A tall lady, dressed in a long black gown, is but one of the many ghosts that frequent this underground world of lengthening shadows. Several visitors have caught fleeting glimpses of a short, elderly man who wears a troubled expression.
But perhaps the most poignant of its earth bound spirits is that of a little girl, whose lank hair hangs over a pale face that is covered in weeping sores. She was discovered by a Japanese medium, brought here by a television company and who was told nothing of the Close’s history prior to her visit.
Stepping into one of the rooms the medium was overwhelmed by a disturbingly depressive aura. As she turned to leave, someone tugged on her trouser leg. Going back into the room she found a dishevelled young girl weeping in the corner, who told her that she had died of “the sickness” in 1645.
The distraught child revealed that she had lost her doll and felt very lonely and unhappy as a result. Moved by her plight, the television crew bought her a doll and left it in the room.
Ever since, many visitors have also brought gifts for the ghostly child, and a bizarre collection of toys, dolls, books and even coins are now piled in the corner of the room.
Balgonie Castle, Nr. Glenrothes, Fife
The magnificent sandstone residence of Raymond Morris, the much-honoured Laird of Balgonie, is one of the finest 14th century towers in Scotland.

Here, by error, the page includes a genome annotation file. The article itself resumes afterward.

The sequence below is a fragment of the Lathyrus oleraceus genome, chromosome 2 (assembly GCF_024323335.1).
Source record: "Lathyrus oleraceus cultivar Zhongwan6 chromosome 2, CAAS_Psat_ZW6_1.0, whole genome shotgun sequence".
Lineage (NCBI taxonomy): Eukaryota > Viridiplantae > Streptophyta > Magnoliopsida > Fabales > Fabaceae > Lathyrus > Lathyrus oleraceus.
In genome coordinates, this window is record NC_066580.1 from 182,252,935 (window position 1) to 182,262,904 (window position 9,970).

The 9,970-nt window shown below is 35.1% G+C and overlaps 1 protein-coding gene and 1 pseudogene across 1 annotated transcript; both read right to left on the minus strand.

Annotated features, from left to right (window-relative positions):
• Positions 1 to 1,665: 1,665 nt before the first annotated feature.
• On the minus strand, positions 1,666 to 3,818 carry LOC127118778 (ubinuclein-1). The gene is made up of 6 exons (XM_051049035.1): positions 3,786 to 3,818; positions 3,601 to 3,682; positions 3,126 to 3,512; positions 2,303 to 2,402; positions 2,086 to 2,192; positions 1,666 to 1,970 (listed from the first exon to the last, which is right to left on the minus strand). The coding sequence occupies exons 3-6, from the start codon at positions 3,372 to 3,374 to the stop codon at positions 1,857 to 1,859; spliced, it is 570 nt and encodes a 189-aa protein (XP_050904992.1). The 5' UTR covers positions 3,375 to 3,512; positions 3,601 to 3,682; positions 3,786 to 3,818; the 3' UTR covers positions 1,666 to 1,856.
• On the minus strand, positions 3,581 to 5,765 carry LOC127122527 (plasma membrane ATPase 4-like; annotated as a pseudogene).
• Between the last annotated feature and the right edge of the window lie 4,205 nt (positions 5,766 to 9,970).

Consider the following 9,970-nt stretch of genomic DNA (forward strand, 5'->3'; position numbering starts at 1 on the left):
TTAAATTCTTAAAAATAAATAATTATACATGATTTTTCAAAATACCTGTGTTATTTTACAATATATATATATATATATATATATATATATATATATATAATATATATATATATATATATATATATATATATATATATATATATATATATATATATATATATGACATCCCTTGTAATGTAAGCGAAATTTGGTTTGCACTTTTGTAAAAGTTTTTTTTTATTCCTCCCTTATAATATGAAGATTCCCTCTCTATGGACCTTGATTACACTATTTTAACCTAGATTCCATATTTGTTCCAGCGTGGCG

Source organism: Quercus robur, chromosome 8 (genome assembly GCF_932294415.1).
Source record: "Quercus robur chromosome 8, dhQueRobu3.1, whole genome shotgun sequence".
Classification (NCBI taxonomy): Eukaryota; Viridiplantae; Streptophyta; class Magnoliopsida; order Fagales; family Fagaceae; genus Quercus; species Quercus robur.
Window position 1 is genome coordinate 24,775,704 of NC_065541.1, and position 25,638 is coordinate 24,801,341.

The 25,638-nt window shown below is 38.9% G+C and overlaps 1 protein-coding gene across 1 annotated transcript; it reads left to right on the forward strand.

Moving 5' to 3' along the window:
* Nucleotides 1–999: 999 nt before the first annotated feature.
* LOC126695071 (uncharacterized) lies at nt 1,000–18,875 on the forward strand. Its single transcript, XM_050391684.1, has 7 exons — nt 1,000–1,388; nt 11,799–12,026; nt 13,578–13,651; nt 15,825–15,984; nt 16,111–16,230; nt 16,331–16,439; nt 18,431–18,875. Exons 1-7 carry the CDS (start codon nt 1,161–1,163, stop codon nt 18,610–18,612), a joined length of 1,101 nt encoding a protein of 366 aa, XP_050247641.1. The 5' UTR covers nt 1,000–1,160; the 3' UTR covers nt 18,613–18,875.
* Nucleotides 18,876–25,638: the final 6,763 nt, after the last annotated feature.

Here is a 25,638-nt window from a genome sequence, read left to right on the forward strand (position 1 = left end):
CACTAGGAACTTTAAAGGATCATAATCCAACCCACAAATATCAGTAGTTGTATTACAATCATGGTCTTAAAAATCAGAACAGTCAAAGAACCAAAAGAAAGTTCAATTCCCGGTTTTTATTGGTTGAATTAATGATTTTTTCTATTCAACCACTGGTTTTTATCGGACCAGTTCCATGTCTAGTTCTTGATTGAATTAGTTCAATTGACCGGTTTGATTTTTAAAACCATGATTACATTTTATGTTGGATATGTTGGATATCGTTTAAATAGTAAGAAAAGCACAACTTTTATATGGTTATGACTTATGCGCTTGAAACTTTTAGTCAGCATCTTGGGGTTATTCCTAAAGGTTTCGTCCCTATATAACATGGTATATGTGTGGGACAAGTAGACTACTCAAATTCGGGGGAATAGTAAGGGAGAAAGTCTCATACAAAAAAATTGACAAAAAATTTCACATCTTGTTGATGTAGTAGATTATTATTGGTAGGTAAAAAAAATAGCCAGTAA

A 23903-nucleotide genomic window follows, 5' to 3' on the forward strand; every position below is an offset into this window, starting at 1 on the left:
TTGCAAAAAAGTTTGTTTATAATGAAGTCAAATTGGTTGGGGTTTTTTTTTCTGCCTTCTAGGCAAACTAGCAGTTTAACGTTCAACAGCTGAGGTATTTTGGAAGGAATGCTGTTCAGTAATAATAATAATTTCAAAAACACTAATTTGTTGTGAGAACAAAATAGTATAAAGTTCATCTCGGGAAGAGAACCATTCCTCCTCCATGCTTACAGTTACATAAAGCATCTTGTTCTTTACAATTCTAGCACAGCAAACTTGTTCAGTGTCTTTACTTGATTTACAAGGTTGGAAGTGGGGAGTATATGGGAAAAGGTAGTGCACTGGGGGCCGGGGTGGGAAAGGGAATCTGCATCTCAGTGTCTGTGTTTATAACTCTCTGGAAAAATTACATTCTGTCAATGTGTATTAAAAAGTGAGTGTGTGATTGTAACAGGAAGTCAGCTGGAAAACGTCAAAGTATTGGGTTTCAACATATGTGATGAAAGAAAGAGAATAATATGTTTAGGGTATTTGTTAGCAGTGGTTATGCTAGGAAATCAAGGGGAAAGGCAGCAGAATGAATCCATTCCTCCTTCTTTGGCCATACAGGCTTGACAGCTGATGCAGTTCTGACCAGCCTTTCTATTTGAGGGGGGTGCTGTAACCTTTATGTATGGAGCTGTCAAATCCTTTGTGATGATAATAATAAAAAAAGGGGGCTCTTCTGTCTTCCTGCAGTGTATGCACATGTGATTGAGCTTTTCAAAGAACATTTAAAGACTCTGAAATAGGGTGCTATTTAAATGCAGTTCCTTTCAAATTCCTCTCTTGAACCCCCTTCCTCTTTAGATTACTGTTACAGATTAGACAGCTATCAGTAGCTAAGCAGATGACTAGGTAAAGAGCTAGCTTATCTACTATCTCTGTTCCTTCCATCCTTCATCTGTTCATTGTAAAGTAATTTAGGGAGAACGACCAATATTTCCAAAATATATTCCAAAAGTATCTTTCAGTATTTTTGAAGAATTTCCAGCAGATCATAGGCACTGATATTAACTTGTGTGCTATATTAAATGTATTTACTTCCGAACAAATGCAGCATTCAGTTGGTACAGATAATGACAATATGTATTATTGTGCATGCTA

Probably built by Sir Thomas Sibbald, Lord High Treasurer of Scotland, it was added to and expanded over the centuries until David, 3rd Earl of Leven, built the final wing in 1702.Despite playing host to several visitors of note – Mary, Queen of Scots, Rob Roy, Daniel Defoe, James Boswell and Dr Johnson included – the castle lay largely neglected by the 1840’s, and letters began appearing in the Edinburgh press decrying its appalling state.
The roofs’ being removed so that the owners could avoid paying the Roof Tax certainly didn’t help!
Throughout the 20th century vandals and the elements abetted the castles sad decline and, by the 1970’s, it was little more than a melancholic ruin.
In 1985 Raymond Morris, whose family were the first people to live in it for 160 years, purchased Balgonie Castle.
They had soon grown used to sharing their abode with the ethereal inhabitants to whom a fortress of such impressive antiquity is, inevitably, home.
The Laird’s son, Stuart, has seen a ghostly old man walking across the courtyard; a head and collar materialise out of a wall and front of him, and even a phantom dog and its nebulous owner who disappeared into an invisible doorway.